Second Life is an environment that is entirely created by its own users. Every single thing you see in SL was made by the people who “live” in the world. The vehicles, the trees, the flowers, the grass, the buildings, the clothes the avatars wear, the avatars themselves, the little props decorating scenes like pottery, cups, eye glasses, trains, all of it was made by someone. Now you can build your own stuff in SL if you have the time, the patience and skills to do so, but if you want to decorate your own personal space in SL, what you’ll probably do is just buy the stuff you want from the creator.

Now someone will come along and say, well, that’s silly. Why would you pay actual money for something that doesn’t actually exist except as a graphic in a video game? Well think about it for a minute, we do stuff like that all the time as it is. When you pay to rent or buy the latest blockbuster superhero movie from Marvel you aren’t really buying a tangible product either, are you? You’re simply buying the right to view someone else’s intellectual property. It’s the same with systems like SL, you’re buying the right to use someone else’s intellectual property, their artwork if you want to call it that, in your own environment.

And creating and selling virtual objects is big business. Seriously big business. Second Life’s in-world economy generates about $50,000,000 (US dollars) worth of transactions. Per month. That is not a typo. Fifty. Million. Dollars. Per month.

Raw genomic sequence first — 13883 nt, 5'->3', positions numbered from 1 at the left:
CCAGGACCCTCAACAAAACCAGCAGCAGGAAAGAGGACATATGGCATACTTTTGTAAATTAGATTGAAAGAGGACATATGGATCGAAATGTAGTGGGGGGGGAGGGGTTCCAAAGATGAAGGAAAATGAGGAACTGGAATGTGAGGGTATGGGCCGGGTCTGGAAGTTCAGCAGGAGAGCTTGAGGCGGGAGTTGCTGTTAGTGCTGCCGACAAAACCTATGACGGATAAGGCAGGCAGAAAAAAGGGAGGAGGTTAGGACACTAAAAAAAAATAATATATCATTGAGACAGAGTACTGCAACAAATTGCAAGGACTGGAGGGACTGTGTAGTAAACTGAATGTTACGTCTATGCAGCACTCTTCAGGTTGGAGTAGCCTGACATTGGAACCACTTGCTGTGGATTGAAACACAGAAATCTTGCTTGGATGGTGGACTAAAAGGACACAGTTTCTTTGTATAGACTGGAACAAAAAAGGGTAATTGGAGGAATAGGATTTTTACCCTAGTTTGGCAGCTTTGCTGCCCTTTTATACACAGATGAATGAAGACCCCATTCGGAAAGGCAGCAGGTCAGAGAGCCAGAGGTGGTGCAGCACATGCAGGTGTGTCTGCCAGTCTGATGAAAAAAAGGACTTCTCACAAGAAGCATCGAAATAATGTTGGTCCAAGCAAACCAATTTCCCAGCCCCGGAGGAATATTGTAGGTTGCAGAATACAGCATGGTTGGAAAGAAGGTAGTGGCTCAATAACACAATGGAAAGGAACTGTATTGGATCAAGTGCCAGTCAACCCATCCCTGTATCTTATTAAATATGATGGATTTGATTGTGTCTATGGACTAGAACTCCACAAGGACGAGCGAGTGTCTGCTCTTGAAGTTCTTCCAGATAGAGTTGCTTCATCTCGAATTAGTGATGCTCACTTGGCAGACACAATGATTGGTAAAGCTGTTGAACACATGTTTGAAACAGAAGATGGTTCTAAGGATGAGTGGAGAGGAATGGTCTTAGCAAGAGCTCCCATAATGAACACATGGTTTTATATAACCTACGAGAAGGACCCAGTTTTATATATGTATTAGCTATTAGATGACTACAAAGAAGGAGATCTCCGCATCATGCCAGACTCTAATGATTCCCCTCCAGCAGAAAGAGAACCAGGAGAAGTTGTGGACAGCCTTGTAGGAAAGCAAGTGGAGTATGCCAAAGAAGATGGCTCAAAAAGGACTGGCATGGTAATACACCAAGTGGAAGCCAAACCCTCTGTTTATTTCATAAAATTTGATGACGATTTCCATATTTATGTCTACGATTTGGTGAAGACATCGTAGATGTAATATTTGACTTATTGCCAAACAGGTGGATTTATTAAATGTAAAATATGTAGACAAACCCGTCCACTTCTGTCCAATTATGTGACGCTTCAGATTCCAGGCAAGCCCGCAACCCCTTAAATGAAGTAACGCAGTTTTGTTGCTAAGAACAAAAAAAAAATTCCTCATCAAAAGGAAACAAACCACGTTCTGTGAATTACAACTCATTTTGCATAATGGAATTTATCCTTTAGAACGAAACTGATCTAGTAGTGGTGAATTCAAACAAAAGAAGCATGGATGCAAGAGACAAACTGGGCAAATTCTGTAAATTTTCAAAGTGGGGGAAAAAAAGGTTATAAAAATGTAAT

SL has its own currency, the Linden (usually shortened to “$L”, as in $L100 for one hundred Linden. And the value of the Linden is pegged to the US dollar. The current exchange rate is about $L 240 per dollar.

SL mimics the real world in other ways, not just the economy. You can buy or rent virtual land and put up your own buildings or whatever you like on it. Why? Because we’ve found over the years that people like to mimic the real world, even though there is no requirement to do so. We feel more comfortable in an environment that is more or less similar to what we experience in real life.

But to get back to the in-world economy for a moment. With it’s paltry 900,000 users per month, SL’s in-world economy generates about a half billion dollars of transactions a year. Facebook has literally billions of users. If Zuck and Meta can get significant number of Facebook users to buy into this system, the amount of money they could make off of just taking a cut of in-world transactions would be staggering.

What the Heck Do You Do in VR?

In the case of Second life you do pretty much whatever the hell you want to as long as you don’t violate Linden Lab’s terms of service. Linden Labs provides the environment and the tools, and the users define what they want to do with it. A lot of people love modeling things. You can find, for example, a virtually full sized, working, aircraft carrier (used in a Vietnam war simulation). You can find entire cities, both modeled after real world cities or created entirely out of the creator’s imagination. Want to have your own starship? I have one that’s about 250 meters long, has five decks, fully equipped with weapons, shuttles, and can handle a crew of a dozen or more people. You can fly ultra-realistic aircraft. You can go bowling. Want to be a dragon and breathe fire on people? Go for it. Second life has its own railroad, SLRR, and its own highway system if you want to play with trains or wheeled vehicles.